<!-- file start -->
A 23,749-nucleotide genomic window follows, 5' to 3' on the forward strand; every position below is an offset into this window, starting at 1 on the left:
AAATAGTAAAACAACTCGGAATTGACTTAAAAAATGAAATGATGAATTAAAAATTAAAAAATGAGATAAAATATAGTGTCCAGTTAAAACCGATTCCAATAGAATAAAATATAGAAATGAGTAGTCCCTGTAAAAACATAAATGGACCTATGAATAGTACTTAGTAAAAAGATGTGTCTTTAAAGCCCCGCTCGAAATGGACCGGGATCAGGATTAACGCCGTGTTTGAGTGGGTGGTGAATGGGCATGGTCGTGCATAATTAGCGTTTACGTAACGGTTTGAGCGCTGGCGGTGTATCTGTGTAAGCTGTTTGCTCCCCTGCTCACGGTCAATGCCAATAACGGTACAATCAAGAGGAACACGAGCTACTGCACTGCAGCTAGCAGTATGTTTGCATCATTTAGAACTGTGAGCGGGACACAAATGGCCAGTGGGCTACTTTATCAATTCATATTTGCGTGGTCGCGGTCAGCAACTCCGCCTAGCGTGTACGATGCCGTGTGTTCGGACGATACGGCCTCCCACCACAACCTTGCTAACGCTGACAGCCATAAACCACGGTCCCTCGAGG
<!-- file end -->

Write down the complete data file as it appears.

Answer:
A 23,749-nucleotide genomic window follows, 5' to 3' on the forward strand; every position below is an offset into this window, starting at 1 on the left:
AAATAGTAAAACAACTCGGAATTGACTTAAAAAATGAAATGATGAATTAAAAATTAAAAAATGAGATAAAATATAGTGTCCAGTTAAAACCGATTCCAATAGAATAAAATATAGAAATGAGTAGTCCCTGTAAAAACATAAATGGACCTATGAATAGTACTTAGTAAAAAGATGTGTCTTTAAAGCCCCGCTCGAAATGGACCGGGATCAGGATTAACGCCGTGTTTGAGTGGGTGGTGAATGGGCATGGTCGTGCATAATTAGCGTTTACGTAACGGTTTGAGCGCTGGCGGTGTATCTGTGTAAGCTGTTTGCTCCCCTGCTCACGGTCAATGCCAATAACGGTACAATCAAGAGGAACACGAGCTACTGCACTGCAGCTAGCAGTATGTTTGCATCATTTAGAACTGTGAGCGGGACACAAATGGCCAGTGGGCTACTTTATCAATTCATATTTGCGTGGTCGCGGTCAGCAACTCCGCCTAGCGTGTACGATGCCGTGTGTTCGGACGATACGGCCTCCCACCACAACCTTGCTAACGCTGACAGCCATAAACCACGGTCCCTCGAGG